Museums are magical places. The world’s great museums are the repositories of all that is beautiful, exciting, inspiring, and fascinating. In years gone by, the visitor was left pretty much to him or herself to wander, gaze, and enjoy the exhibits, with the aid of perhaps a short note of explanation or a museum guidebook. Museum buildings were often beautiful, but it was the exhibits that took pride of place. The Building is the Thing In the twentieth and twenty-first centuries, the museum building itself has become the dominant element. For example, the Museum of Tomorrow (Museu do Amanhã) in Rio, Brazil, with its soaring structure seemingly suspended in space over a river, is surpassingly beautiful. Inside, interactive exhibits function as part of the building itself – the medium and the message become one. Another such masterpiece that attracts over a million visitors every year is The Louis Vuitton Foundation in Paris, France. Built at a cost of over a billion dollars, the breathtaking design could stand alone as an object of beauty, regardless of the exhibits in the eleven galleries that it contains.
In Miami, Florida, you can enjoy the magnificent Bass Contemporary Art Museum, with its clean cut and sleek outlines reaching up into the blue Florida sky. Hosting some of the best contemporary art exhibits to be found in the US, it was enlarged and overhauled in 2017, and is a great place to retreat from the bustle of North Beach sun and fun for peace and contemplation of great works of art. The Focus on Presentation Nowadays, the way that exhibits are presented is almost as important as the exhibits themselves. The recorded commentary of the museum’s highlights is more or a less standard offering. The visitor is led from one important piece to the next, while the commentary explains the significance of what he is seeing. Interactive activities describing what the visitor is seeing are par for the course, and this is particularly true in museums that attract many young visitors, such as the Natural History Museum in London, UK.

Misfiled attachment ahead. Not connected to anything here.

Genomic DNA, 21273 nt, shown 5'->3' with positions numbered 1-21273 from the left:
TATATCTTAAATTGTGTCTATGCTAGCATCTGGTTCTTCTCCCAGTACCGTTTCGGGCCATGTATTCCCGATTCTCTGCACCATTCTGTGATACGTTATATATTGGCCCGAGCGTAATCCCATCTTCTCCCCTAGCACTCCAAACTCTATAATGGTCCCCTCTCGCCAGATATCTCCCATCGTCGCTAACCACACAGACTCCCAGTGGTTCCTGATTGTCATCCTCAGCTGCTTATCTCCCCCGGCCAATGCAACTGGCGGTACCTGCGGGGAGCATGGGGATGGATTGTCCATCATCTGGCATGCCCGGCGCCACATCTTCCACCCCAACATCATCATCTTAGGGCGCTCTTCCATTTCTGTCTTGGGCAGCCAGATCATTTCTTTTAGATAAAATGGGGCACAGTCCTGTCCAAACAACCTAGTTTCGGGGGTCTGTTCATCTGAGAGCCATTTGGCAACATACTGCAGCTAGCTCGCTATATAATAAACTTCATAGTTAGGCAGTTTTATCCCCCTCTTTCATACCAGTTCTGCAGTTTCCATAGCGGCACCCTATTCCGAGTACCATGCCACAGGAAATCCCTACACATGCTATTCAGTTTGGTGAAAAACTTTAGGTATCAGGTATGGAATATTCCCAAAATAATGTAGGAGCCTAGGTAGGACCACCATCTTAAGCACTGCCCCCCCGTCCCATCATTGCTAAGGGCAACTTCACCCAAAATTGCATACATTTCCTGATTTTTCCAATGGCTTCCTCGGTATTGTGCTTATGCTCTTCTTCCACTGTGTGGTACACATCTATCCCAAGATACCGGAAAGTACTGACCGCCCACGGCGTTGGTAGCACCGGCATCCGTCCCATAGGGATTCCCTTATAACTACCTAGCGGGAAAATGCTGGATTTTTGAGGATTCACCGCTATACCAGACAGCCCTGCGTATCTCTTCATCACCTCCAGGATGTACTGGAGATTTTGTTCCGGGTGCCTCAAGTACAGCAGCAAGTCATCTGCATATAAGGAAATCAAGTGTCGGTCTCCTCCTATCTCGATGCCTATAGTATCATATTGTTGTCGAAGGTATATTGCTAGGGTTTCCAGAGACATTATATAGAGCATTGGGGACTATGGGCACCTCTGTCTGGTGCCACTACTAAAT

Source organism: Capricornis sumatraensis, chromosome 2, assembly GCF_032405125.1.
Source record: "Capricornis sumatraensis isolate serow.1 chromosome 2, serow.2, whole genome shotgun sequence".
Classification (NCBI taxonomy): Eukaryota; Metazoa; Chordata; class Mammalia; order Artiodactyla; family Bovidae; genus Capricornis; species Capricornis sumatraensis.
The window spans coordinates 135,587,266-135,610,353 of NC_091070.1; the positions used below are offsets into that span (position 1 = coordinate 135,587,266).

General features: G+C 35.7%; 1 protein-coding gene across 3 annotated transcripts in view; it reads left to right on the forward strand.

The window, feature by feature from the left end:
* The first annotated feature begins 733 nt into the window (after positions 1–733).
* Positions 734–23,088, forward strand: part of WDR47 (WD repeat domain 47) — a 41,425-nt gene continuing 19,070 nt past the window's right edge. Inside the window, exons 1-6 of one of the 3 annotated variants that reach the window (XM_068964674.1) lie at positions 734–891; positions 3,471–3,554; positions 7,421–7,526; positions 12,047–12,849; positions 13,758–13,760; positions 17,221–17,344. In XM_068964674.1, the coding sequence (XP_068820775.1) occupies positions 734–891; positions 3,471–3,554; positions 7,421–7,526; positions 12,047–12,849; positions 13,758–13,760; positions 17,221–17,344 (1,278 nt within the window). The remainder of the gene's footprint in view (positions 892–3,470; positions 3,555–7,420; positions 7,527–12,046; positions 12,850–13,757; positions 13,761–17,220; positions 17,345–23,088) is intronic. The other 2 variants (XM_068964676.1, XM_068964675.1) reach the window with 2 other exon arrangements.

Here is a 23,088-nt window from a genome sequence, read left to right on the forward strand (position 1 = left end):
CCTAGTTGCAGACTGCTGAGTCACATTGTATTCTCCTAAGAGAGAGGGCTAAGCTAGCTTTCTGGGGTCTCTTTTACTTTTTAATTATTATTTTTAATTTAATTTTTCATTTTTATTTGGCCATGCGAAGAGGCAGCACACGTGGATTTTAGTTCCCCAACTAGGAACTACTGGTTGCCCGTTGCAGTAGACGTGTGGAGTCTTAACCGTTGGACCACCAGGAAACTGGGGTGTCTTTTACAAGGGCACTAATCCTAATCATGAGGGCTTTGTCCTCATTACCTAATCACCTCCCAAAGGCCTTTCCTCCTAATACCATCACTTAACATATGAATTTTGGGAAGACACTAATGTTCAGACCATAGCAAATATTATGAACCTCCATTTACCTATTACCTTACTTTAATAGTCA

Such displays are very educational, and do help enhance enjoyment, but does it lead you to ignore the small, serendipitous things that you might notice if you are left to your own devices? Museums That Make You go “Hmmmm” Some of the world’s most bizarre museums rely simply on their amazing exhibits to tell their own story. One such is Iceland’s Phallological Museum, which displays, yes, two hundred phalluses. (You are probably asking the question, “Why?”). Another somewhat strange, although very beautiful museum can be found in Barcelona, famous for its more conventional museum offerings. This is the Museum of Funeral Carriages, offering an insight into the majestic conveyances which carried grand Barcelona residents to their final resting places over the centuries. If you are looking for a really strange museum experience, The Great Escape Museum in Miami, Florida, offers a real challenge for the visitor.
Each room contains clues to allow you to work out how to escape into the next room. Unique and puzzling, it’s a cross between a collection of artifacts and a mind- bending game. Another intriguing Miami museum is the Coral Castle. Built by the highly eccentric Edward Leedskalnin, it’s an enormous building made from limestone, and is surrounded by legends and mysteries that will send chills up even the hardiest visitor’s spine. Tiny Museums That are Well Worth Visiting Museum venues range from the magnificent to the microscopic. It isn’t necessary for a museum to be overwhelmingly grand to be fascinating and rewarding. There are museums in closets – the Edgar Alan Poe